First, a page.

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Bennett defends ‘drastic steps’ against Omicron in call with Austrian, Czech leaders

PM argues phone tracking, closure of borders necessitated by continued uncertainty over new coronavirus strain, touts boosters as effective tool to combat pandemic

Prime Minister Naftali Bennett holds a video conference with Austrian Chancellor Alexander Schallenberg and Czech Prime Minister Andrej Babic about the COVID-19 pandemic, November 30, 2021. (Amos Ben Gershom/GPO)
Prime Minister Naftali Bennett holds a video conference with Austrian Chancellor Alexander Schallenberg and Czech Prime Minister Andrej Babic about the COVID-19 pandemic, November 30, 2021. (Amos Ben Gershom/GPO)

Prime Minister Naftali Bennett spoke Tuesday with his Austrian and Czech counterparts about the COVID-19 pandemic, defending the use of phone tracking and other measures that Israel has recently imposed to counter the new Omicron coronavirus variant.

According to the Prime Minister’s Office, the leaders swapped insights from their nations’ respective experiences battling the virus and on “the challenges of managing a country” amid a pandemic.

Bennett’s video call with Austrian Chancellor Alexander Schallenberg and Czech Prime Minister Andrej Babic came as the two Central European countries face surging infections, and as Israel takes steps to prevent the potential spread of Omicron.

“As we are still uncertain about the variant and as the [morbidity] numbers are still very low, we completely closed our borders to foreigners at this stage,” the premier said.

He also defended the government’s approval of phone tracking by the Shin Bet security service to locate suspected Omicron cases, reviving a controversial tool used earlier in the pandemic.

“Because it’s very early and there is still a lot of uncertainty we are using drastic steps,” he said.

The program has faced criticism from privacy and rights groups but has been praised by officials as helping to stem the spread of the virus by providing the government with the ability to notify Israelis if they were in contact with confirmed virus carriers.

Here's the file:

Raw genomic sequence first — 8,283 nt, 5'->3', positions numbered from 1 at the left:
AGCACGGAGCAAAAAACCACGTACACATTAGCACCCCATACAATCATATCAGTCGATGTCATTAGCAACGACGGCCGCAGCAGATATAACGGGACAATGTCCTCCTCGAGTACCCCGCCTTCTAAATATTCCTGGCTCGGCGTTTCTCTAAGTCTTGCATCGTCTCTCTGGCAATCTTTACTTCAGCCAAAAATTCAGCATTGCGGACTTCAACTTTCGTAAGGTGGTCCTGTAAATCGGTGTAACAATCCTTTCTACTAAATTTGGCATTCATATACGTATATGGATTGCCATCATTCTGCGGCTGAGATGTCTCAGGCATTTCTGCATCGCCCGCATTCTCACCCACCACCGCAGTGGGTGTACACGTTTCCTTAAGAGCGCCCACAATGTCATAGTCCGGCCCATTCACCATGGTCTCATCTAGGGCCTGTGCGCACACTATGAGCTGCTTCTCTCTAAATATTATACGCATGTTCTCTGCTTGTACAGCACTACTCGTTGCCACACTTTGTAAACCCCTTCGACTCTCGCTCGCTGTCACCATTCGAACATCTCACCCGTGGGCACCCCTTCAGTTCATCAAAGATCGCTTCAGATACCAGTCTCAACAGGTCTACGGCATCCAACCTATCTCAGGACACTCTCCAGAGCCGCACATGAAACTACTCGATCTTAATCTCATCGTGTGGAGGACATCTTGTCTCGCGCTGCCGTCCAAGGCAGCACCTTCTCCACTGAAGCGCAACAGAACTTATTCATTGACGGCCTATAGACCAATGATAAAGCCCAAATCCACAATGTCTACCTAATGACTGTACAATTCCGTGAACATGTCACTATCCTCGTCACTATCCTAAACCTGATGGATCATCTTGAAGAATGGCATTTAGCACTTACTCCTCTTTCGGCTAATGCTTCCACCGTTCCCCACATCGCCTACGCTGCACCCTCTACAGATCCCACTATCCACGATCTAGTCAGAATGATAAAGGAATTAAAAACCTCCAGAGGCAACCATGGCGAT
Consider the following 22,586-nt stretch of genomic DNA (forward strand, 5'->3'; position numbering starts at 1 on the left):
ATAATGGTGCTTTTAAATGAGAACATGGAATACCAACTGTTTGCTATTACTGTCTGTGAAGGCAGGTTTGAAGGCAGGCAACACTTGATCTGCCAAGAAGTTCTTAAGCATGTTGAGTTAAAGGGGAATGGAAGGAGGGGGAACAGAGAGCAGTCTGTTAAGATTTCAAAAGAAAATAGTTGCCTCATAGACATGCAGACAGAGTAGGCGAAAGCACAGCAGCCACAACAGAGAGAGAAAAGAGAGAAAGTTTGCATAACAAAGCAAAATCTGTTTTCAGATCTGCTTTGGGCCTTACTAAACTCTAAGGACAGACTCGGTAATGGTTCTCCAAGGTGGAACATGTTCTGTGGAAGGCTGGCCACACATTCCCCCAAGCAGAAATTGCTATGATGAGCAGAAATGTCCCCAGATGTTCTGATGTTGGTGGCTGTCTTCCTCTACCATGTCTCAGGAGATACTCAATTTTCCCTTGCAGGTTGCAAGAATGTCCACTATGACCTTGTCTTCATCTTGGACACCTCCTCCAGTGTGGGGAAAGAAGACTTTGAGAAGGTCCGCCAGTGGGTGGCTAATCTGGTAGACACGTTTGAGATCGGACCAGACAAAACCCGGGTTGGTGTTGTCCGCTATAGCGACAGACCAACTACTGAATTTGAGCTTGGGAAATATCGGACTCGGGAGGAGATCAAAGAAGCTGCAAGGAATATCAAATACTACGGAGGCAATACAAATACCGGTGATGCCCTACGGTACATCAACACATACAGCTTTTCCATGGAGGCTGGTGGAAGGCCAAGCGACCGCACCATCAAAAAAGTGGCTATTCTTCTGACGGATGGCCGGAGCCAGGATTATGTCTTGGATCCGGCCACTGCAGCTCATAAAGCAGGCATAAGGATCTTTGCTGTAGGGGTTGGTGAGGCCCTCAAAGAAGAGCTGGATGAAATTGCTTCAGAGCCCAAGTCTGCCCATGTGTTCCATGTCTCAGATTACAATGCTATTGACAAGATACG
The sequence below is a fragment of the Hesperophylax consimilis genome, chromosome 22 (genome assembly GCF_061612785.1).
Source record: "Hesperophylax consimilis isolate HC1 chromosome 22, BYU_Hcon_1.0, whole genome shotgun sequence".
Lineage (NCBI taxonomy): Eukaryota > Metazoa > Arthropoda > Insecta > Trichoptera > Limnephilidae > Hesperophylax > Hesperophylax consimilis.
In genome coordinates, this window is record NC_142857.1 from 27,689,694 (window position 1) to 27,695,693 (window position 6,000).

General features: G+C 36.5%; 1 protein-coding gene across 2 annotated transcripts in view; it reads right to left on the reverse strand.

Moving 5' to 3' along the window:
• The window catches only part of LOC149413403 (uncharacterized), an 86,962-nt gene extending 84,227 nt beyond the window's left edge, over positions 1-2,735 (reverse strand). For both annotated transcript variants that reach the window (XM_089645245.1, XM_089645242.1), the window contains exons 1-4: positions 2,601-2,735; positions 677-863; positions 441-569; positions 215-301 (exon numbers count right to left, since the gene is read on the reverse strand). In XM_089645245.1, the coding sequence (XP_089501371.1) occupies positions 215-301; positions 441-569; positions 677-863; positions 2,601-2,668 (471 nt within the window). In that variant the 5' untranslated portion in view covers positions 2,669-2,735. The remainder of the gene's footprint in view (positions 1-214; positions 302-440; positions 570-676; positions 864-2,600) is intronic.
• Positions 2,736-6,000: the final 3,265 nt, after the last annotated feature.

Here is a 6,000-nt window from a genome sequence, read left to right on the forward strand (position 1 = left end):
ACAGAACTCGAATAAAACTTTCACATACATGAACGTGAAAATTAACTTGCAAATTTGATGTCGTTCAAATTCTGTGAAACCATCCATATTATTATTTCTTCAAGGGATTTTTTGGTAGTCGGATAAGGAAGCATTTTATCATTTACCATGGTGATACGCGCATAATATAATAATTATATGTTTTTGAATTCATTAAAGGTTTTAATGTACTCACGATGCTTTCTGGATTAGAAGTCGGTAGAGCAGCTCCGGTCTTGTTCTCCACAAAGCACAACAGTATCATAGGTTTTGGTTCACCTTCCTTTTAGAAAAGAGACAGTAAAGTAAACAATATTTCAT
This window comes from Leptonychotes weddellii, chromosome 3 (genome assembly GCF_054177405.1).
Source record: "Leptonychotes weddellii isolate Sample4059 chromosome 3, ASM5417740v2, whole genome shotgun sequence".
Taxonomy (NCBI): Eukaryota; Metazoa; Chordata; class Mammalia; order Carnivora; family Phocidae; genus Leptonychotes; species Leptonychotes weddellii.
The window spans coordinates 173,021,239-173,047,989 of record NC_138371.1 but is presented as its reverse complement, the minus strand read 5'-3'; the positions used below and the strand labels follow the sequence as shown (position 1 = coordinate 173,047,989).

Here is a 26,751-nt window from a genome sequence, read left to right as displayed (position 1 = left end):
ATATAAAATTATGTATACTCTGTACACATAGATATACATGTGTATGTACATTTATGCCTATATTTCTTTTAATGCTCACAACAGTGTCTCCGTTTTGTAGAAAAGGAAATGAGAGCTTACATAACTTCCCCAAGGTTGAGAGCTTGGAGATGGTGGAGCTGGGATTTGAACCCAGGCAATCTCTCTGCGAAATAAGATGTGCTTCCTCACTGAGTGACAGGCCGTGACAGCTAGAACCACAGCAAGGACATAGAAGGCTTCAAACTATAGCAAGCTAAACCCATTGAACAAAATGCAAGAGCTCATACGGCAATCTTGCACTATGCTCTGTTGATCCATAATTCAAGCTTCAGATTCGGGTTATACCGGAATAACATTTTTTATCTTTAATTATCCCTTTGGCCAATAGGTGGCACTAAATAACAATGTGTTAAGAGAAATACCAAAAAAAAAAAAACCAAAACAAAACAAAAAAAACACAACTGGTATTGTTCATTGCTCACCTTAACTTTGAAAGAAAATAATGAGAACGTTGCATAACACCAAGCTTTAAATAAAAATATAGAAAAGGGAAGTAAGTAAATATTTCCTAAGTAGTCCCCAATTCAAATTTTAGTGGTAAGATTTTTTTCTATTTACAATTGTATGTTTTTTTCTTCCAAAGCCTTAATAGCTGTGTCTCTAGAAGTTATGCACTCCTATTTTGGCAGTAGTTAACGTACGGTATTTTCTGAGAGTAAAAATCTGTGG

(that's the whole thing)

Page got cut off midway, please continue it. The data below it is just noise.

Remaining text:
During the call, Bennett also touted vaccine booster shots as a key tool against the virus.

“The booster has a very quick impact. Within five to six days after the third vaccine [dose], we see a quick change, both in protection from infection and from serious illness,” he said.

Citing the difficulty of convincing those who have not been vaccinated at all to get a shot, Bennett said it was instead “a lot easier to convince those who were already vaccinated twice to do it a third time.”

“If people don’t take the third vaccine, we will see contagion bypass the immunity of people who were vaccinated twice and then they say to themselves that the vaccine doesn’t work and lose confidence in it. But this is a mistake, because you need three vaccines for them to be effective,” he added.

“People who were vaccinated twice are defended well — not perfectly — from serious disease, but they can still infect others.”

An Israeli receives a third dose of the COVID-19 vaccine at a healthcare center in Katzrin, November 16, 2021. (Michael Giladi/Flash90)

Israel approved boosters for anyone over 12 in August during a surge in morbidity and has required Israelis to get a third dose to retain their vaccine passes six months after getting a second shot.

However, the number of people who have received a third shot remains well below the number who got the two initial doses. According to the latest Health Ministry figures, 4,078,395 have been administered a booster, and 5,775,598 have gotten two shots. Over 6.3 million people in Israel have received at least one shot.

Last week, Israel began offering vaccines to children ages 5-11, with initial figures from health providers indicating they are being inoculated at a faster pace than when shots were okayed for kids between 12 and 15.

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